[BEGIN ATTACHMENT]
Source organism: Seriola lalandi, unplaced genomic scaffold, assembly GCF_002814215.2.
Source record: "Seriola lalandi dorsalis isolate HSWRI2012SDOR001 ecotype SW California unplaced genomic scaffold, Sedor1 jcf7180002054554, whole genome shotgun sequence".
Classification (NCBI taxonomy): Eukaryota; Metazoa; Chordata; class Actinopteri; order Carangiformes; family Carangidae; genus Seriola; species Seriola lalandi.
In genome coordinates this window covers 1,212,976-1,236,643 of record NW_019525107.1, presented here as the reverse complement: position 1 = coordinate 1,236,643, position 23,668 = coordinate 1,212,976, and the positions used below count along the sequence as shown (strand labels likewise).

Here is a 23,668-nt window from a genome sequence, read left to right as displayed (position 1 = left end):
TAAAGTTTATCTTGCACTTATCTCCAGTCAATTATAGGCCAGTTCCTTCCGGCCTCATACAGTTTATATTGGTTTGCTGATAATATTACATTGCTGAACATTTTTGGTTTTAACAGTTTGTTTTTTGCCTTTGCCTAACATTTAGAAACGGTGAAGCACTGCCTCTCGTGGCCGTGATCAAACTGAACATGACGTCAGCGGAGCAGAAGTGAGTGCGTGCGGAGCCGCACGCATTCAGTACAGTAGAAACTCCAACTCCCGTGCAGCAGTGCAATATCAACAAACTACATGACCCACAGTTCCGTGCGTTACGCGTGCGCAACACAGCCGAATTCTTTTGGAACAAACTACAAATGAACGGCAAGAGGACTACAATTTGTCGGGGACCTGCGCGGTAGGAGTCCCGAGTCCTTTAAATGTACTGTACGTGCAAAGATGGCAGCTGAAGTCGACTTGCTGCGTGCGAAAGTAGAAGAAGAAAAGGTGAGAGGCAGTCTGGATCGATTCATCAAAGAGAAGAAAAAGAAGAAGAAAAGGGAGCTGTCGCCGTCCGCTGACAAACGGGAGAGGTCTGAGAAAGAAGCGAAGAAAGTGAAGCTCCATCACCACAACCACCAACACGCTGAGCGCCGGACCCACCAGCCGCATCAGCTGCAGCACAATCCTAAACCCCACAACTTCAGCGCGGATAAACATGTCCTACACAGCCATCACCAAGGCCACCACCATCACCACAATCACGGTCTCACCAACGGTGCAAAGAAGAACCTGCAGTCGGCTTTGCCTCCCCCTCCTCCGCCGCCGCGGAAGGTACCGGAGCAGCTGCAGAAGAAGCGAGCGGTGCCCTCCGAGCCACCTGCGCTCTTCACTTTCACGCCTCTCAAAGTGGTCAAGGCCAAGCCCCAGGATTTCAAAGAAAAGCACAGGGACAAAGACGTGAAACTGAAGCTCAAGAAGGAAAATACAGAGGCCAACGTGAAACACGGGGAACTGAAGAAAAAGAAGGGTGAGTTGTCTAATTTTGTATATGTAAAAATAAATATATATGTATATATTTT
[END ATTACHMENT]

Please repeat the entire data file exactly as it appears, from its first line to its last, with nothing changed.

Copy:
Source organism: Seriola lalandi, unplaced genomic scaffold, assembly GCF_002814215.2.
Source record: "Seriola lalandi dorsalis isolate HSWRI2012SDOR001 ecotype SW California unplaced genomic scaffold, Sedor1 jcf7180002054554, whole genome shotgun sequence".
Classification (NCBI taxonomy): Eukaryota; Metazoa; Chordata; class Actinopteri; order Carangiformes; family Carangidae; genus Seriola; species Seriola lalandi.
In genome coordinates this window covers 1,212,976-1,236,643 of record NW_019525107.1, presented here as the reverse complement: position 1 = coordinate 1,236,643, position 23,668 = coordinate 1,212,976, and the positions used below count along the sequence as shown (strand labels likewise).

Here is a 23,668-nt window from a genome sequence, read left to right as displayed (position 1 = left end):
TAAAGTTTATCTTGCACTTATCTCCAGTCAATTATAGGCCAGTTCCTTCCGGCCTCATACAGTTTATATTGGTTTGCTGATAATATTACATTGCTGAACATTTTTGGTTTTAACAGTTTGTTTTTTGCCTTTGCCTAACATTTAGAAACGGTGAAGCACTGCCTCTCGTGGCCGTGATCAAACTGAACATGACGTCAGCGGAGCAGAAGTGAGTGCGTGCGGAGCCGCACGCATTCAGTACAGTAGAAACTCCAACTCCCGTGCAGCAGTGCAATATCAACAAACTACATGACCCACAGTTCCGTGCGTTACGCGTGCGCAACACAGCCGAATTCTTTTGGAACAAACTACAAATGAACGGCAAGAGGACTACAATTTGTCGGGGACCTGCGCGGTAGGAGTCCCGAGTCCTTTAAATGTACTGTACGTGCAAAGATGGCAGCTGAAGTCGACTTGCTGCGTGCGAAAGTAGAAGAAGAAAAGGTGAGAGGCAGTCTGGATCGATTCATCAAAGAGAAGAAAAAGAAGAAGAAAAGGGAGCTGTCGCCGTCCGCTGACAAACGGGAGAGGTCTGAGAAAGAAGCGAAGAAAGTGAAGCTCCATCACCACAACCACCAACACGCTGAGCGCCGGACCCACCAGCCGCATCAGCTGCAGCACAATCCTAAACCCCACAACTTCAGCGCGGATAAACATGTCCTACACAGCCATCACCAAGGCCACCACCATCACCACAATCACGGTCTCACCAACGGTGCAAAGAAGAACCTGCAGTCGGCTTTGCCTCCCCCTCCTCCGCCGCCGCGGAAGGTACCGGAGCAGCTGCAGAAGAAGCGAGCGGTGCCCTCCGAGCCACCTGCGCTCTTCACTTTCACGCCTCTCAAAGTGGTCAAGGCCAAGCCCCAGGATTTCAAAGAAAAGCACAGGGACAAAGACGTGAAACTGAAGCTCAAGAAGGAAAATACAGAGGCCAACGTGAAACACGGGGAACTGAAGAAAAAGAAGGGTGAGTTGTCTAATTTTGTATATGTAAAAATAAATATATATGTATATATTTT